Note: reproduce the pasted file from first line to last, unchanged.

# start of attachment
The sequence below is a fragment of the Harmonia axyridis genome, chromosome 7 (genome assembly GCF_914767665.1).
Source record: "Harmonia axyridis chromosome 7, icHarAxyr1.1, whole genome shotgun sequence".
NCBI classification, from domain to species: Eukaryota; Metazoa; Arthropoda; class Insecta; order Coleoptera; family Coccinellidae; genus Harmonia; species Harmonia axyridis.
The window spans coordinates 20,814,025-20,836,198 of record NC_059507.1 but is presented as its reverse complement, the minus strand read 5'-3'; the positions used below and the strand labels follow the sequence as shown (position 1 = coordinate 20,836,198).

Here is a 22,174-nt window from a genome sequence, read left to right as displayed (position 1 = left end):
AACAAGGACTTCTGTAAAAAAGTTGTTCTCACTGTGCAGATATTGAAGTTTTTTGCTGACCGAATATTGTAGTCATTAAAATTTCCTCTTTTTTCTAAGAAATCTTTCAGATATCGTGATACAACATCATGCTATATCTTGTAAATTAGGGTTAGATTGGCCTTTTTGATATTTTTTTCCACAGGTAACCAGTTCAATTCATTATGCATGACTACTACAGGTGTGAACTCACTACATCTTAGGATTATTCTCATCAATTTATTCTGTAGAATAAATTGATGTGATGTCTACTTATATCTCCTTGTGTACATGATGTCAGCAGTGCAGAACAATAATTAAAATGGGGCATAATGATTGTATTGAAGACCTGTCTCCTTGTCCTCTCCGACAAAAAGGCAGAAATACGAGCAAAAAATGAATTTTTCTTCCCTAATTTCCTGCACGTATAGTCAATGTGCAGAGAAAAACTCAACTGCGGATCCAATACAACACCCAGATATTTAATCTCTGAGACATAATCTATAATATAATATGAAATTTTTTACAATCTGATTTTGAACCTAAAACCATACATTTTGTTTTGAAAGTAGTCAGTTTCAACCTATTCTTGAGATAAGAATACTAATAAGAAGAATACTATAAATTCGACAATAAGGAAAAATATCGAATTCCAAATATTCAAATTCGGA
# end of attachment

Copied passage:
The sequence below is a fragment of the Harmonia axyridis genome, chromosome 7 (genome assembly GCF_914767665.1).
Source record: "Harmonia axyridis chromosome 7, icHarAxyr1.1, whole genome shotgun sequence".
NCBI classification, from domain to species: Eukaryota; Metazoa; Arthropoda; class Insecta; order Coleoptera; family Coccinellidae; genus Harmonia; species Harmonia axyridis.
The window spans coordinates 20,814,025-20,836,198 of record NC_059507.1 but is presented as its reverse complement, the minus strand read 5'-3'; the positions used below and the strand labels follow the sequence as shown (position 1 = coordinate 20,836,198).

Here is a 22,174-nt window from a genome sequence, read left to right as displayed (position 1 = left end):
AACAAGGACTTCTGTAAAAAAGTTGTTCTCACTGTGCAGATATTGAAGTTTTTTGCTGACCGAATATTGTAGTCATTAAAATTTCCTCTTTTTTCTAAGAAATCTTTCAGATATCGTGATACAACATCATGCTATATCTTGTAAATTAGGGTTAGATTGGCCTTTTTGATATTTTTTTCCACAGGTAACCAGTTCAATTCATTATGCATGACTACTACAGGTGTGAACTCACTACATCTTAGGATTATTCTCATCAATTTATTCTGTAGAATAAATTGATGTGATGTCTACTTATATCTCCTTGTGTACATGATGTCAGCAGTGCAGAACAATAATTAAAATGGGGCATAATGATTGTATTGAAGACCTGTCTCCTTGTCCTCTCCGACAAAAAGGCAGAAATACGAGCAAAAAATGAATTTTTCTTCCCTAATTTCCTGCACGTATAGTCAATGTGCAGAGAAAAACTCAACTGCGGATCCAATACAACACCCAGATATTTAATCTCTGAGACATAATCTATAATATAATATGAAATTTTTTACAATCTGATTTTGAACCTAAAACCATACATTTTGTTTTGAAAGTAGTCAGTTTCAACCTATTCTTGAGATAAGAATACTAATAAGAAGAATACTATAAATTCGACAATAAGGAAAAATATCGAATTCCAAATATTCAAATTCGGA